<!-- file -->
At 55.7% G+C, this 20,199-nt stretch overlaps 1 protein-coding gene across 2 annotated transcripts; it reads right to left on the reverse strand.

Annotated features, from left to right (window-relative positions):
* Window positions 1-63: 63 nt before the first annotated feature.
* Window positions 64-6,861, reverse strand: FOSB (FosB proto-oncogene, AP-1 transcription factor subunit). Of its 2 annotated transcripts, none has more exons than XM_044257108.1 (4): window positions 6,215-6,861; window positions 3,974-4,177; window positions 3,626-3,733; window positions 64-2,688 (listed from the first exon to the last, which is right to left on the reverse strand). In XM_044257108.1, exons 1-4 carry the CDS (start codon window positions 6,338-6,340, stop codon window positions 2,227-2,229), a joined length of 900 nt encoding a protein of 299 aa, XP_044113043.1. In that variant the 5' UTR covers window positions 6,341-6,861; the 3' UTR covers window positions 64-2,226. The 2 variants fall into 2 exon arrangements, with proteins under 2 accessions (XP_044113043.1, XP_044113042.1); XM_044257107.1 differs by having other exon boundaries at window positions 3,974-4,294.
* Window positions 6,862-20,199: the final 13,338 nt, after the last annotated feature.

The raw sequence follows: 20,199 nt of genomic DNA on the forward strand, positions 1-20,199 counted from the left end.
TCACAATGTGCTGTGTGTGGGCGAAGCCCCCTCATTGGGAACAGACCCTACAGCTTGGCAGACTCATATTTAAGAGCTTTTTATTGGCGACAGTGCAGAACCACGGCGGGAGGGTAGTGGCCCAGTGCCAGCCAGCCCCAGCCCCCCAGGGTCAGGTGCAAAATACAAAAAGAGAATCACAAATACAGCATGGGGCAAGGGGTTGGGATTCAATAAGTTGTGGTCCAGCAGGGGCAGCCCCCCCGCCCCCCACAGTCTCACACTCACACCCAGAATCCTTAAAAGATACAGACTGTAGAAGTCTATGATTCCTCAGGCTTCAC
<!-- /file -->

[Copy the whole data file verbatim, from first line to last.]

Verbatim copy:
At 55.7% G+C, this 20,199-nt stretch overlaps 1 protein-coding gene across 2 annotated transcripts; it reads right to left on the reverse strand.

Annotated features, from left to right (window-relative positions):
* Window positions 1-63: 63 nt before the first annotated feature.
* Window positions 64-6,861, reverse strand: FOSB (FosB proto-oncogene, AP-1 transcription factor subunit). Of its 2 annotated transcripts, none has more exons than XM_044257108.1 (4): window positions 6,215-6,861; window positions 3,974-4,177; window positions 3,626-3,733; window positions 64-2,688 (listed from the first exon to the last, which is right to left on the reverse strand). In XM_044257108.1, exons 1-4 carry the CDS (start codon window positions 6,338-6,340, stop codon window positions 2,227-2,229), a joined length of 900 nt encoding a protein of 299 aa, XP_044113043.1. In that variant the 5' UTR covers window positions 6,341-6,861; the 3' UTR covers window positions 64-2,226. The 2 variants fall into 2 exon arrangements, with proteins under 2 accessions (XP_044113043.1, XP_044113042.1); XM_044257107.1 differs by having other exon boundaries at window positions 3,974-4,294.
* Window positions 6,862-20,199: the final 13,338 nt, after the last annotated feature.

The raw sequence follows: 20,199 nt of genomic DNA on the forward strand, positions 1-20,199 counted from the left end.
TCACAATGTGCTGTGTGTGGGCGAAGCCCCCTCATTGGGAACAGACCCTACAGCTTGGCAGACTCATATTTAAGAGCTTTTTATTGGCGACAGTGCAGAACCACGGCGGGAGGGTAGTGGCCCAGTGCCAGCCAGCCCCAGCCCCCCAGGGTCAGGTGCAAAATACAAAAAGAGAATCACAAATACAGCATGGGGCAAGGGGTTGGGATTCAATAAGTTGTGGTCCAGCAGGGGCAGCCCCCCCGCCCCCCACAGTCTCACACTCACACCCAGAATCCTTAAAAGATACAGACTGTAGAAGTCTATGATTCCTCAGGCTTCAC